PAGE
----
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By Peter Barton, JD, CPA, professor of accounting, Roy Weatherwax, PhD, CPA, Arthur Andersen Professor of Accounting, and Alka Arora, PhD, CPA, assistant professor of accounting, University of Wisconsin-Whitewater

In Hewitt v. Commissioner, a case of first impression, the Tax Court recently ruled that taxpayers contributing nonpublicly traded stock to charitable organizations could deduct only their basis, not the fair market value (FMV), where they did not obtain a qualified appraisal even though the FMV used was correct. This is an important case since many taxpayers contribute appreciated property to charity. Such contributions eliminate income tax on the appreciation and also create a deduction equal to the property's FMV if the law is correctly followed.

IRC section 170(a)(1) states that a charitable contribution deduction is allowed only if verified under the regulations. Section 155 of the Tax Reform Act of 1984 required regulations to be issued concerning appraisals for property contributions exceeding $5,000 ($10,000 for nonpublicly traded stock). These amounts, which are not indexed for inflation, apply to the total amount of similar property contributed to one or more donees in the tax year. The donor must obtain a qualified appraisal for such contributions and include an appraisal summary with the return.

Regulations section 1.170A-13(c) contains detailed rules implementing this qualified appraisal requirement. This requirement applies to individuals, partnerships, closely held corporations, S corporations, and personal service corporations. The appraisal must be performed by the due date of the return (including extensions) and must include the method of and specific basis for the valuation. Also, the regulations require the appraisal summary, which is part B of Form 8283, to include the appraiser's signed statement attesting that he or she is qualified to appraise the property, is independent, is aware of the penalties for an overstatement of the property's value, and did not base the appraisal fee on a percentage of the appraised value.

In Hewitt, John and Linda Hewitt contributed Jackson Hewitt stock to the Hewitt Foundation and the Methodist church, for which they deducted $33,000 in 1990 and $88,000 in 1991. Their total basis was under $7,000. In 1990­91, Jackson Hewitt, a nonpublic corporation, was owned by 400 shareholders with approximately 700,000 shares outstanding. From May 1990 to December 1991, Jackson Hewitt recorded 317 transfers of stock involving approximately 100,000 shares. Also, an independent securities firm traded Jackson Hewitt stock for about 80 additional accounts. The Hewitts based the value of their stock contributions on these transactions. They did not obtain appraisals.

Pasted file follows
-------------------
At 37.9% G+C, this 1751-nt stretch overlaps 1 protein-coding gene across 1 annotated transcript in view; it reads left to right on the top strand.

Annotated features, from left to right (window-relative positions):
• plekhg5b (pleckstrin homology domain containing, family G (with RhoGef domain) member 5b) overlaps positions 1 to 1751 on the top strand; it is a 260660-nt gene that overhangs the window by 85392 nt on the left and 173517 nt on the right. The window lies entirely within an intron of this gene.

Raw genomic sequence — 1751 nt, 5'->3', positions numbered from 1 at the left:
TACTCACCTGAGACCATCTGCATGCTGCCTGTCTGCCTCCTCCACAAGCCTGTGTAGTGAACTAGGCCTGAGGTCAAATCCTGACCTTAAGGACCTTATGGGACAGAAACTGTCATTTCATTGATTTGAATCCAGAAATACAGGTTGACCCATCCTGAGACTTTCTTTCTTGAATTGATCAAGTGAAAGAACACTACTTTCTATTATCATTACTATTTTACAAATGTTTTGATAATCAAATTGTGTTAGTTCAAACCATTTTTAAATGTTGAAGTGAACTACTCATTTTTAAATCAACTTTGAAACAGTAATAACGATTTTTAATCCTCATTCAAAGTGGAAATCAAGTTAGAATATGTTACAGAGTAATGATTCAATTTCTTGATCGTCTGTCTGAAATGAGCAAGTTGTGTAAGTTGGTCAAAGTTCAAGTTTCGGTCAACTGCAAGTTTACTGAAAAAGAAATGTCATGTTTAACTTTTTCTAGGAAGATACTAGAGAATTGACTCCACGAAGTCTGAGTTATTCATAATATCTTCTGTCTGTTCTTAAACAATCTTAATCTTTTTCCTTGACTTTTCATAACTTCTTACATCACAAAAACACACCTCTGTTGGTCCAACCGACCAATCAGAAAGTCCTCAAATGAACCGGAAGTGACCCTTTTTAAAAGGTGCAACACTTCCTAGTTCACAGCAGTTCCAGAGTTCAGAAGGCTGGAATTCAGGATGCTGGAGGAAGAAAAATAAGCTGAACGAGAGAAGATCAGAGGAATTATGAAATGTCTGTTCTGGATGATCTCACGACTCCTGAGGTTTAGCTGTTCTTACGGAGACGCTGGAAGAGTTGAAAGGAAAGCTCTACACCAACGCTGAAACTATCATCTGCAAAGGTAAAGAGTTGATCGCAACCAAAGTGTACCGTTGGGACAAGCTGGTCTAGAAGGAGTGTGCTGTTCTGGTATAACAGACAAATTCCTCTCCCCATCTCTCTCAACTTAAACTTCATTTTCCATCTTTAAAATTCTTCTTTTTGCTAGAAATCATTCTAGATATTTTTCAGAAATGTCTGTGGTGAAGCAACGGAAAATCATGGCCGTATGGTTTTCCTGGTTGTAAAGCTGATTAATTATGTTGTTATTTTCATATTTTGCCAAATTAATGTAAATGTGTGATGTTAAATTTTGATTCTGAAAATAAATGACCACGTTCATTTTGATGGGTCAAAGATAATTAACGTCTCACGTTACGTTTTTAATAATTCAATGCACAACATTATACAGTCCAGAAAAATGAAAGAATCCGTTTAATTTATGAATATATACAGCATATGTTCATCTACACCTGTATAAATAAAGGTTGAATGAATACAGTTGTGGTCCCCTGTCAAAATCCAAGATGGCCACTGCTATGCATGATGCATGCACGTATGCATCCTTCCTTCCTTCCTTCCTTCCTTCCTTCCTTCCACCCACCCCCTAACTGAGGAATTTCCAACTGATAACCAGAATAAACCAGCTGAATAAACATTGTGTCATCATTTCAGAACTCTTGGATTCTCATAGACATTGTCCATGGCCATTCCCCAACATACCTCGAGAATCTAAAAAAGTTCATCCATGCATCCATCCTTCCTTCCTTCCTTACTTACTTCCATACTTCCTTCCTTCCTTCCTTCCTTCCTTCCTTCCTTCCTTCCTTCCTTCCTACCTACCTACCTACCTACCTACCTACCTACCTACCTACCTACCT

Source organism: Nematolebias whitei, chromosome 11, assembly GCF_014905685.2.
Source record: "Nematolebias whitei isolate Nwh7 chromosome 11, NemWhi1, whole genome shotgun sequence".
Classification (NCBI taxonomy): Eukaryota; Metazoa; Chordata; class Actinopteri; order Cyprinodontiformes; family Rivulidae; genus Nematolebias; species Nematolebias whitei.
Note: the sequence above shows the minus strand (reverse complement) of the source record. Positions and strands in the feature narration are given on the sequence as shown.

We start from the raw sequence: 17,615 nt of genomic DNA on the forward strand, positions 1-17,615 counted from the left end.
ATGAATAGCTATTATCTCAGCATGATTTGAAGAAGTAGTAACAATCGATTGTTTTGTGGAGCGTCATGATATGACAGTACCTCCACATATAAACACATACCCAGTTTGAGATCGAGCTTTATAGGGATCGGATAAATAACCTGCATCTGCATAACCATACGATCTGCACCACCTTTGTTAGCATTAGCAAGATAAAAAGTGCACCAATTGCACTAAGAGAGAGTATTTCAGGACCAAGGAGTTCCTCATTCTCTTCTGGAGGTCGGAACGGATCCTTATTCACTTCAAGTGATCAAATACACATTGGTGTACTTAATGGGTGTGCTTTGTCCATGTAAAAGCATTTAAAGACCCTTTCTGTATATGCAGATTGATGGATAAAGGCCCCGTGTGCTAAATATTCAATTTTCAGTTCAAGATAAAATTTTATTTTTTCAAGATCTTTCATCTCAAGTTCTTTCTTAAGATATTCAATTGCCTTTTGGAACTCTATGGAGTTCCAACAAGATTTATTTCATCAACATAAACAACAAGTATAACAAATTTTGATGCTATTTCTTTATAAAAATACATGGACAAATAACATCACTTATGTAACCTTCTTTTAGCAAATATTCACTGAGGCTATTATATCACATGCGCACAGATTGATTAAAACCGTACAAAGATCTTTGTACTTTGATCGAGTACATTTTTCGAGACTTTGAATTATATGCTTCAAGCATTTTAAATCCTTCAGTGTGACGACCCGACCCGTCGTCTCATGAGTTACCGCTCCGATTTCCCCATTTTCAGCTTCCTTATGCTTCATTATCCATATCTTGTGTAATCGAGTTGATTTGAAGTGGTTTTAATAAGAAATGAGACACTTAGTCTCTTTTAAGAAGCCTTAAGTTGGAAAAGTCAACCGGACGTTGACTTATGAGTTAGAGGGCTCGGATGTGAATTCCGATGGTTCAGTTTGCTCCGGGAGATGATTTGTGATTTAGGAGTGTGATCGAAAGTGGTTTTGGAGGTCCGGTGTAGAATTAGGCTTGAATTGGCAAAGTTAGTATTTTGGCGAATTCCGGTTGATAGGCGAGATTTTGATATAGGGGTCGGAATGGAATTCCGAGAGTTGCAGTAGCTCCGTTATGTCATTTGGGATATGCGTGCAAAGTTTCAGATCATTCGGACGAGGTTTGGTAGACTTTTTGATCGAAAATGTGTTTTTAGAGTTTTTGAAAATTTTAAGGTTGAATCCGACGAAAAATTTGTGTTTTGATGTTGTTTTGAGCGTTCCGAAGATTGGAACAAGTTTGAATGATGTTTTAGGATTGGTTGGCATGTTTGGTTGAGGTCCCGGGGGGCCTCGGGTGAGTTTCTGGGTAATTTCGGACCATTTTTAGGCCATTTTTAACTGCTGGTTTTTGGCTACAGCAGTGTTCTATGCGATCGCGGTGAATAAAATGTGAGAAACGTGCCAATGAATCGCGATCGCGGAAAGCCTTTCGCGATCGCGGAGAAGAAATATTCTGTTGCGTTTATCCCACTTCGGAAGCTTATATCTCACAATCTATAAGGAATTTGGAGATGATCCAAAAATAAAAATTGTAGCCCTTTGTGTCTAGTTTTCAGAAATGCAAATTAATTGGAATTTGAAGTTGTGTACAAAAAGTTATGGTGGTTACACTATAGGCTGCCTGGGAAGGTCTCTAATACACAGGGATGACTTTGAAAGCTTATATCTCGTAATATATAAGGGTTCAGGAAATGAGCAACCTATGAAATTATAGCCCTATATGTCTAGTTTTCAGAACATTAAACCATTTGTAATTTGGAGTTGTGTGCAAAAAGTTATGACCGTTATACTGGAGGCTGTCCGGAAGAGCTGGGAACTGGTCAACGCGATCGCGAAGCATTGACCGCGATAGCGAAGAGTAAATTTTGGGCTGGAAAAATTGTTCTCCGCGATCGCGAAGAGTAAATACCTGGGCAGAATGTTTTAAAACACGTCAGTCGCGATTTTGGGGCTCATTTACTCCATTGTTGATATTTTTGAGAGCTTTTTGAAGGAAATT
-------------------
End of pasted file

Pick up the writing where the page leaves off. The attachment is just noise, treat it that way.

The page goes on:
The Hewitts simply listed the stock, its basis, and its value on Form 8283. Although the IRS did not contest the Hewitts' stock valuations, it disallowed the amounts deducted in excess of basis, citing the lack of qualified appraisals. The resulting deficiency for 1990­91 was $40,277. Relying on Bond v. Commissioner, 100 T.C. 32 (1993), the Hewitts claimed that they had substantially complied with the regulations since they based their stock valuations on bona fide, arm's-length transactions. In Bond, the appraiser completed the appraisal summary, which was filed with the return, but did not do a separate written appraisal. The Tax Court in Bond allowed the deduction, ruling that the regulations' reporting requirements "do not relate to the substance or essence of whether or not a charitable contribution was actually made."

The Tax Court in Hewitt disallowed the fair market value deduction, ruling that the objective of IRC section 155 was to deter overvaluations by requiring certain information (the appraisal summary) with the return. Bond had complied; the Hewitts had not. The fact that the Hewitts' valuation was accurate did not justify an exemption from the clear statutory and regulatory requirements.

The booming economy has created increasing incomes. Also, stock valuations have increased for many nonpublic companies. Finally, the sale of appreciated collectibles, such as works of art, continue to be taxed at 28%. These facts make the charitable donation of appreciated assets an attractive tax strategy. However, Hewitt demonstrates the need to follow to the letter the appraisal requirements. Also, Hewitt modifies Bond and creates uncertainty concerning acceptable deviations from the regulations section 1.170A-13(c) appraisal regulations.*

Source: Hewitt v. Commissioner, 109 T.C., No.12 (October 29, 1997).

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